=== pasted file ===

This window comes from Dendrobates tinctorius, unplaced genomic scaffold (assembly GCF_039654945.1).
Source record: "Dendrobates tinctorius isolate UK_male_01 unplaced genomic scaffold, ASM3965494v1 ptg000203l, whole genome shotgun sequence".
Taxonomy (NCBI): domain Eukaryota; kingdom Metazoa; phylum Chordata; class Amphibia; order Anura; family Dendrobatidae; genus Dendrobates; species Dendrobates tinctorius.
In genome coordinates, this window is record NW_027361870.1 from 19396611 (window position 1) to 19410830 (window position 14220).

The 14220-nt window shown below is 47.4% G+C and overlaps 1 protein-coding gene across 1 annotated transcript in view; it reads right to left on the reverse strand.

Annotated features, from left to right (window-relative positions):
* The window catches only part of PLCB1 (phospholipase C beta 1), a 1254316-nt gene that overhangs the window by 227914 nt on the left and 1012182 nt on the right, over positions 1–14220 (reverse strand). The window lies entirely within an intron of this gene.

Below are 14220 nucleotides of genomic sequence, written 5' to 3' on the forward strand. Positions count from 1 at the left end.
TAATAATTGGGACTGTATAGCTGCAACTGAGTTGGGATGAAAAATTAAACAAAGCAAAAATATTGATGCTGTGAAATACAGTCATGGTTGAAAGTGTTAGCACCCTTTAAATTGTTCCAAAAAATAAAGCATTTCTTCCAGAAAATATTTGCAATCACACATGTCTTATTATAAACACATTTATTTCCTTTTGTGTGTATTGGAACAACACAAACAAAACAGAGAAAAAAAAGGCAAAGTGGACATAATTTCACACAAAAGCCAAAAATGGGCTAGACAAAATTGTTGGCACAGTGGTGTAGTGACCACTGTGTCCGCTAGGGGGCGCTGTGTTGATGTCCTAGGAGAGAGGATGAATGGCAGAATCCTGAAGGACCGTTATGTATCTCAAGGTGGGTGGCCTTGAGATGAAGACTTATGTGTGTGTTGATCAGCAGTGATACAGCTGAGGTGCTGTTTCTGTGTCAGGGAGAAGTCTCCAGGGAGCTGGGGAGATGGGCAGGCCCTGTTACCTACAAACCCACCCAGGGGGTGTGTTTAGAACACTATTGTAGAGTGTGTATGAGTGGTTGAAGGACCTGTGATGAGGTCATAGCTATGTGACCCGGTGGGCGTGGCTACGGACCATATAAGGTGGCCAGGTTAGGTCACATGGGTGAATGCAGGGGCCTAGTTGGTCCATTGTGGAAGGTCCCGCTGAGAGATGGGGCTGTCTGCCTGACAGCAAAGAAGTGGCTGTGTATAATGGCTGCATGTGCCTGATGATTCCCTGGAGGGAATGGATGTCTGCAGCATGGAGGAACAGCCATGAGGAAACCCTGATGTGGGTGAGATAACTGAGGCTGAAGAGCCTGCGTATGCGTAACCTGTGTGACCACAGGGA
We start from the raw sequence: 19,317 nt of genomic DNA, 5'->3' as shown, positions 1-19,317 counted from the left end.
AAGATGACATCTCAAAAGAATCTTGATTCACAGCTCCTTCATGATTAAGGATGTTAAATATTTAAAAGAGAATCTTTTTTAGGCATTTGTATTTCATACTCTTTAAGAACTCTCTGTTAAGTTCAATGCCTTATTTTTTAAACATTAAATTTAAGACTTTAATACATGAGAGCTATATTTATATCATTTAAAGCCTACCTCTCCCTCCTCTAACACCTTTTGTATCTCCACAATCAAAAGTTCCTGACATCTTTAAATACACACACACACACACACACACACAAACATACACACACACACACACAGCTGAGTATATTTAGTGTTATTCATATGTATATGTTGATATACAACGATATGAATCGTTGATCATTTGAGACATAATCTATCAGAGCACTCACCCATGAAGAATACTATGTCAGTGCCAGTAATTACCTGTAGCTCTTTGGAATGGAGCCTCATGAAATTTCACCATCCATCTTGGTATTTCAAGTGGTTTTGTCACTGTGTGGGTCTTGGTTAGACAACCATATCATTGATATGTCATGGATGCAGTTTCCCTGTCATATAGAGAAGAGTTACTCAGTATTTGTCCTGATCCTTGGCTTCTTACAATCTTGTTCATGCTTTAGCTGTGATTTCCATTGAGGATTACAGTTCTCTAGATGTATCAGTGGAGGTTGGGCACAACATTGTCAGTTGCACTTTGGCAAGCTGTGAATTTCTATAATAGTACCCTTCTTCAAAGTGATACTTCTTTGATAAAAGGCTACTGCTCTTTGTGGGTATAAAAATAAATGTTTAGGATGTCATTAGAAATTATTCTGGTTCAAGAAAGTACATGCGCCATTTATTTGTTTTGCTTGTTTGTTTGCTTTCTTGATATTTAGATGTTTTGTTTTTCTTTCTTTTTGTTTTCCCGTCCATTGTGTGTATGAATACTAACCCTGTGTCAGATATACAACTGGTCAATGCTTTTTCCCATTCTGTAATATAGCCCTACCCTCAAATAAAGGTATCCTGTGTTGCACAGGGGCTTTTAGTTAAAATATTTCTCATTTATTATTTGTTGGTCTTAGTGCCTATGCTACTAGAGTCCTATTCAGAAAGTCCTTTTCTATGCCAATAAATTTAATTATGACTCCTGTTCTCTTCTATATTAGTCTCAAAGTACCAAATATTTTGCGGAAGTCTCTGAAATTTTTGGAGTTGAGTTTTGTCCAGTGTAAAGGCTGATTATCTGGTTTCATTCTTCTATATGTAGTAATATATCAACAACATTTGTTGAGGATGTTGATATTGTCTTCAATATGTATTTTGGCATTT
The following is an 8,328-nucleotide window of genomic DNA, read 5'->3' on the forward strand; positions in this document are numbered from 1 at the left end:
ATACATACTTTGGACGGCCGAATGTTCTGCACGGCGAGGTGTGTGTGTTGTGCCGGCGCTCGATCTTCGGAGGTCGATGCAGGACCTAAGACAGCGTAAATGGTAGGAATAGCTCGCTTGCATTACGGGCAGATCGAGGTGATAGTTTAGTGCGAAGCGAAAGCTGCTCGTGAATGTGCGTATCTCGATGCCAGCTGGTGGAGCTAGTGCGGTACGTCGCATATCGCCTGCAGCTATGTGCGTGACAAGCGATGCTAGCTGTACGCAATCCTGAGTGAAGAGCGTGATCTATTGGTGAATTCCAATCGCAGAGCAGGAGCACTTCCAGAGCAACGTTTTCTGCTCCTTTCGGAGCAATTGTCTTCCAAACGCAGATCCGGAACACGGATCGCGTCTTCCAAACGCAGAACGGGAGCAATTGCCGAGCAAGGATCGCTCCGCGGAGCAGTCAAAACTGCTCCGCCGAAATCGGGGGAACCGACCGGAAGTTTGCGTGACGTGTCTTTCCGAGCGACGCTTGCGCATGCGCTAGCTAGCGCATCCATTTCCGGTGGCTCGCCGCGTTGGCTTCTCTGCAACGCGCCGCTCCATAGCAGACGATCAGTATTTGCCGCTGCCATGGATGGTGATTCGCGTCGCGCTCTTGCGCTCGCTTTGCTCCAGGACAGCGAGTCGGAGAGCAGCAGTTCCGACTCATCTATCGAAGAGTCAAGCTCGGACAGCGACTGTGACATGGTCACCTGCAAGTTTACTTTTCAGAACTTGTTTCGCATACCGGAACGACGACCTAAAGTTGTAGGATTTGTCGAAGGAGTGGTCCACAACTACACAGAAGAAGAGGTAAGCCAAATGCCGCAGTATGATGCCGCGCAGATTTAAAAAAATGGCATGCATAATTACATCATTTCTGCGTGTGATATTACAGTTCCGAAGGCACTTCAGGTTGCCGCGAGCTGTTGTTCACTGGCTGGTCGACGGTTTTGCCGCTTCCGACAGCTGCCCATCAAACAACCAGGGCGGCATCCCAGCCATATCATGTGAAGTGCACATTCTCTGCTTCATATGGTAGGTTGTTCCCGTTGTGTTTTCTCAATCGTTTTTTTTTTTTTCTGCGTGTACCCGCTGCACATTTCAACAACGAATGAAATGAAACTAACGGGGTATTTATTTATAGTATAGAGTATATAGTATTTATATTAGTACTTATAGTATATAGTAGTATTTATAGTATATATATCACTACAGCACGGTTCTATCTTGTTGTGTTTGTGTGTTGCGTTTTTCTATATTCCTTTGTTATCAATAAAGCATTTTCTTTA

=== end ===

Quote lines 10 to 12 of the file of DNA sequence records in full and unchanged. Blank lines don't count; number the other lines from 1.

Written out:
We start from the raw sequence: 19,317 nt of genomic DNA, 5'->3' as shown, positions 1-19,317 counted from the left end.
AAGATGACATCTCAAAAGAATCTTGATTCACAGCTCCTTCATGATTAAGGATGTTAAATATTTAAAAGAGAATCTTTTTTAGGCATTTGTATTTCATACTCTTTAAGAACTCTCTGTTAAGTTCAATGCCTTATTTTTTAAACATTAAATTTAAGACTTTAATACATGAGAGCTATATTTATATCATTTAAAGCCTACCTCTCCCTCCTCTAACACCTTTTGTATCTCCACAATCAAAAGTTCCTGACATCTTTAAATACACACACACACACACACACACACAAACATACACACACACACACACAGCTGAGTATATTTAGTGTTATTCATATGTATATGTTGATATACAACGATATGAATCGTTGATCATTTGAGACATAATCTATCAGAGCACTCACCCATGAAGAATACTATGTCAGTGCCAGTAATTACCTGTAGCTCTTTGGAATGGAGCCTCATGAAATTTCACCATCCATCTTGGTATTTCAAGTGGTTTTGTCACTGTGTGGGTCTTGGTTAGACAACCATATCATTGATATGTCATGGATGCAGTTTCCCTGTCATATAGAGAAGAGTTACTCAGTATTTGTCCTGATCCTTGGCTTCTTACAATCTTGTTCATGCTTTAGCTGTGATTTCCATTGAGGATTACAGTTCTCTAGATGTATCAGTGGAGGTTGGGCACAACATTGTCAGTTGCACTTTGGCAAGCTGTGAATTTCTATAATAGTACCCTTCTTCAAAGTGATACTTCTTTGATAAAAGGCTACTGCTCTTTGTGGGTATAAAAATAAATGTTTAGGATGTCATTAGAAATTATTCTGGTTCAAGAAAGTACATGCGCCATTTATTTGTTTTGCTTGTTTGTTTGCTTTCTTGATATTTAGATGTTTTGTTTTTCTTTCTTTTTGTTTTCCCGTCCATTGTGTGTATGAATACTAACCCTGTGTCAGATATACAACTGGTCAATGCTTTTTCCCATTCTGTAATATAGCCCTACCCTCAAATAAAGGTATCCTGTGTTGCACAGGGGCTTTTAGTTAAAATATTTCTCATTTATTATTTGTTGGTCTTAGTGCCTATGCTACTAGAGTCCTATTCAGAAAGTCCTTTTCTATGCCAATAAATTTAATTATGACTCCTGTTCTCTTCTATATTAGTCTCAAAGTACCAAATATTTTGCGGAAGTCTCTGAAATTTTTGGAGTTGAGTTTTGTCCAGTGTAAAGGCTGATTATCTGGTTTCATTCTTCTATATGTAGTAATATATCAACAACATTTGTTGAGGATGTTGATATTGTCTTCAATATGTATTTTGGCATTT
The following is an 8,328-nucleotide window of genomic DNA, read 5'->3' on the forward strand; positions in this document are numbered from 1 at the left end: